RECENTLY a newspaper printed a collection of photographs of Borstal boys engaged in a systematic education at the former remedial institutions.
It reminded me of Gaynes Hall Borstal with a catchment area in the Fens, Cambridgeshire and Huntingdonshire.
I recall to mind an occasion when I joined bell ringers at Great Staughton church.
Seated on a bench were two boys wearing brown uniforms. I discreetly asked who they were and was told they were Borstal boys learning the art of campanology.
Two women entered the bell tower and promptly the boys stood to attention and buttoned their jackets. I was very impressed.
I asked the Borstal instructor in charge of them if they would give a talk at March and this was duly arranged. What I learned astounded me.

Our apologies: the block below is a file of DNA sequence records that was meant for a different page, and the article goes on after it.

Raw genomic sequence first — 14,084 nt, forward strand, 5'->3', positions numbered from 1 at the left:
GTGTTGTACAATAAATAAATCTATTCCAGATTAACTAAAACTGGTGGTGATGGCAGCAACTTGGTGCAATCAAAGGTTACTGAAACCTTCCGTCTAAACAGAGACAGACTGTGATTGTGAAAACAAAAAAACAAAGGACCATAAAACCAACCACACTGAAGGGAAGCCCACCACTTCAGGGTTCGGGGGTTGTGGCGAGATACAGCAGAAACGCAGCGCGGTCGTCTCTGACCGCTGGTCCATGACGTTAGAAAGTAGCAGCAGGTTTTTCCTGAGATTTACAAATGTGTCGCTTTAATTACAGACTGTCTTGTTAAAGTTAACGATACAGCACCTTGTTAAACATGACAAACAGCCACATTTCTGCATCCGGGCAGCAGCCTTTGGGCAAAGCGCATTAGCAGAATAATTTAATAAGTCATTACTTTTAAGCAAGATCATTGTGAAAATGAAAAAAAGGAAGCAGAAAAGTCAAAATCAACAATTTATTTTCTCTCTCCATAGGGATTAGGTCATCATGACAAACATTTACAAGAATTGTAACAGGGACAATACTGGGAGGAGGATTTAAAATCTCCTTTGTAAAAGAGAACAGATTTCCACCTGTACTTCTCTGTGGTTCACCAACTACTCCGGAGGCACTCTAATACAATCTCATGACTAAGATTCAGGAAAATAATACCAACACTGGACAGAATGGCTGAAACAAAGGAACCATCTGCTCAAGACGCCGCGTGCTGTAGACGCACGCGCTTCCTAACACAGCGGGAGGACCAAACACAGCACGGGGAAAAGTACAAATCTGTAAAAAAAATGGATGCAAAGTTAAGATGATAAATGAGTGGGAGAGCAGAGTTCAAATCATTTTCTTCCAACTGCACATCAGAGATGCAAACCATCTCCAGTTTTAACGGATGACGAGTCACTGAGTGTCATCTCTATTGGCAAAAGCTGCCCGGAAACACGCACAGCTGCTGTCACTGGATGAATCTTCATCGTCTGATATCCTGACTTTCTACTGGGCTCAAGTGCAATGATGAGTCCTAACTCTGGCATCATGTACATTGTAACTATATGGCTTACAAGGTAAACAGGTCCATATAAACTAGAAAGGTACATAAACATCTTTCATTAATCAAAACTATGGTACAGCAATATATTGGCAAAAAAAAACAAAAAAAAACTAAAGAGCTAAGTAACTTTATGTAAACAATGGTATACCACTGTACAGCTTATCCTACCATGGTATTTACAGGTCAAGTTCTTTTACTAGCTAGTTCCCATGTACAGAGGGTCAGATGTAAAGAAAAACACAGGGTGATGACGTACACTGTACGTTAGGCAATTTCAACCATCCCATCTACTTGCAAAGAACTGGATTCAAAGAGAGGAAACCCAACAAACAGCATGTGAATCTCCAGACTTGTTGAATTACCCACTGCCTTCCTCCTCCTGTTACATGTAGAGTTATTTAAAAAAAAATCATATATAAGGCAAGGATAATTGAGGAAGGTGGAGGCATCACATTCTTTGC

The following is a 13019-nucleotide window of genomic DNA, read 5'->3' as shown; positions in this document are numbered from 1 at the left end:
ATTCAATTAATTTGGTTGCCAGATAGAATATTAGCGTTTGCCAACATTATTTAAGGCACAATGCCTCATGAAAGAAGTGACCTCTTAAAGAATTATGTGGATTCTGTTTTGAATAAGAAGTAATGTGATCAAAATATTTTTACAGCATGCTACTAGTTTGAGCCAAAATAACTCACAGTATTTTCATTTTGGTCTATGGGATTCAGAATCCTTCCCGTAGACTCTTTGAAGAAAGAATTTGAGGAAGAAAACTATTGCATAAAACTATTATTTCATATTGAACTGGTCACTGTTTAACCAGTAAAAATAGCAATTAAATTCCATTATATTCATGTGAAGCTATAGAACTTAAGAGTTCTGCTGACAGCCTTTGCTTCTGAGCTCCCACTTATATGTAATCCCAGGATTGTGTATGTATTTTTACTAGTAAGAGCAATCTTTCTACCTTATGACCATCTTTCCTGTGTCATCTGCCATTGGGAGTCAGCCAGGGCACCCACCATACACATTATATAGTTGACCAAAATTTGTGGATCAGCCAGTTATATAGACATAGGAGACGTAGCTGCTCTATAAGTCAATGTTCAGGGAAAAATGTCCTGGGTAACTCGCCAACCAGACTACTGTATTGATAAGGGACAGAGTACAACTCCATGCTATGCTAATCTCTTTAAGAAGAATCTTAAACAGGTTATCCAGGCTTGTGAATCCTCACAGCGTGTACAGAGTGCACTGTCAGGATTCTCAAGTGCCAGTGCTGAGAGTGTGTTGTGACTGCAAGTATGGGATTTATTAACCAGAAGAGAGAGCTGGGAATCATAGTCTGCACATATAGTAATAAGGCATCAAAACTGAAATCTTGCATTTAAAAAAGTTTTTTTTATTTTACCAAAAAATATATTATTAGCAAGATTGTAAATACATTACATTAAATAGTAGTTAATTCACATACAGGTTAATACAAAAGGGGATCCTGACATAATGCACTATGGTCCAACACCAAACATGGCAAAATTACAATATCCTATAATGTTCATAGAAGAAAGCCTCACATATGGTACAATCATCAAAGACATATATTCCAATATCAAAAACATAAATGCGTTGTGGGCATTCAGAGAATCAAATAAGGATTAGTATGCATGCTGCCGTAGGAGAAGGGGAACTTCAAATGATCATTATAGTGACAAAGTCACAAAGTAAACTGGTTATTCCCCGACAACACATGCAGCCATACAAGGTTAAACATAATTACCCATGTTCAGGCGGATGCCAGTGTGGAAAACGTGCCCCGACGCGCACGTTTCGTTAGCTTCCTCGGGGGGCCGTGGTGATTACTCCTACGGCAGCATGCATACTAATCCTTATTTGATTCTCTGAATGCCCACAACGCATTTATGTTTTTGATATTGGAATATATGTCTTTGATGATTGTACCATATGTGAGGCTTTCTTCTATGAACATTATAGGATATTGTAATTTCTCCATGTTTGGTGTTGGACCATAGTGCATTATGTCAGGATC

Gaynes Hall practised strict discipline and anyone getting into trouble could expect meaningful punishment. The staff themselves, usually ex-army personnel, were highly disciplined and made sure that instructions were carried out to the last letter, or else.
Education being more consistent then, most of the boys could read and write and the few that lacked these skills had to learn how it was done.
Latent talents were encouraged and the inmates had to learn the alphabet. They learned the skills of woodwork, metalwork and bricklaying and degrees of engineering.
Boys even helped in the fields and took part in a strict regime of physical education. Good manners and respect were instilled into them.
Amazingly, Gaynes Hall Borstal even had an old boys’ association and former inmates, some professional businessmen and proprietors retained links with the Borstal and visited it from time to time giving talks to the boys on how to get on in life. A few years at Great Staughton worked and offenders seldom re-offended.
Borstals should never have been discontinued. They caught young people about to enter into a life of crime, taught them all the rudiments of essential knowledge with self discipline in all orders of society. As an interested visitor to Gaynes Hall, I learned a lot. The institution set up young offenders for life and most never regretted it.